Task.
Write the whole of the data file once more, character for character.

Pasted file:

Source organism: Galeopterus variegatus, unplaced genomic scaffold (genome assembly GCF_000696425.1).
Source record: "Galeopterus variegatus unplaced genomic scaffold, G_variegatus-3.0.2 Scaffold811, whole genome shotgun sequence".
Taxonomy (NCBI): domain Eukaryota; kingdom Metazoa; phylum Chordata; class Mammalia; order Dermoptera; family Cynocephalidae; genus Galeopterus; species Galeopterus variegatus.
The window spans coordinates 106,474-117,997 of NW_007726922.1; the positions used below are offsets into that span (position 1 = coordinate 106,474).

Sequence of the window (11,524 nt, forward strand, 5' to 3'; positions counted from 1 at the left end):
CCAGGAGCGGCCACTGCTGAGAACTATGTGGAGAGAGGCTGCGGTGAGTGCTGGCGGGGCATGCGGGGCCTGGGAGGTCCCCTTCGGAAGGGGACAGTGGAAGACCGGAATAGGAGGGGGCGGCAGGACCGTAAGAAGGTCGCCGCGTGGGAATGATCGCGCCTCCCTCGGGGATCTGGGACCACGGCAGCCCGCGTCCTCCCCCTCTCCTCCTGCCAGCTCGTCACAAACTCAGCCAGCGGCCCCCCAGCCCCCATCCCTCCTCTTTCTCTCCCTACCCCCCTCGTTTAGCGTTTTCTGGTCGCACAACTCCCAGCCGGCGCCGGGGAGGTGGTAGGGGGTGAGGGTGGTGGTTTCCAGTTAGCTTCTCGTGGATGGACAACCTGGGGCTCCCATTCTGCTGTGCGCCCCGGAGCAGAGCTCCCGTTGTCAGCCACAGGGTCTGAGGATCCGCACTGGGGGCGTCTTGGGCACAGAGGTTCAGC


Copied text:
Source organism: Galeopterus variegatus, unplaced genomic scaffold (genome assembly GCF_000696425.1).
Source record: "Galeopterus variegatus unplaced genomic scaffold, G_variegatus-3.0.2 Scaffold811, whole genome shotgun sequence".
Taxonomy (NCBI): domain Eukaryota; kingdom Metazoa; phylum Chordata; class Mammalia; order Dermoptera; family Cynocephalidae; genus Galeopterus; species Galeopterus variegatus.
The window spans coordinates 106,474-117,997 of NW_007726922.1; the positions used below are offsets into that span (position 1 = coordinate 106,474).

Sequence of the window (11,524 nt, forward strand, 5' to 3'; positions counted from 1 at the left end):
CCAGGAGCGGCCACTGCTGAGAACTATGTGGAGAGAGGCTGCGGTGAGTGCTGGCGGGGCATGCGGGGCCTGGGAGGTCCCCTTCGGAAGGGGACAGTGGAAGACCGGAATAGGAGGGGGCGGCAGGACCGTAAGAAGGTCGCCGCGTGGGAATGATCGCGCCTCCCTCGGGGATCTGGGACCACGGCAGCCCGCGTCCTCCCCCTCTCCTCCTGCCAGCTCGTCACAAACTCAGCCAGCGGCCCCCCAGCCCCCATCCCTCCTCTTTCTCTCCCTACCCCCCTCGTTTAGCGTTTTCTGGTCGCACAACTCCCAGCCGGCGCCGGGGAGGTGGTAGGGGGTGAGGGTGGTGGTTTCCAGTTAGCTTCTCGTGGATGGACAACCTGGGGCTCCCATTCTGCTGTGCGCCCCGGAGCAGAGCTCCCGTTGTCAGCCACAGGGTCTGAGGATCCGCACTGGGGGCGTCTTGGGCACAGAGGTTCAGC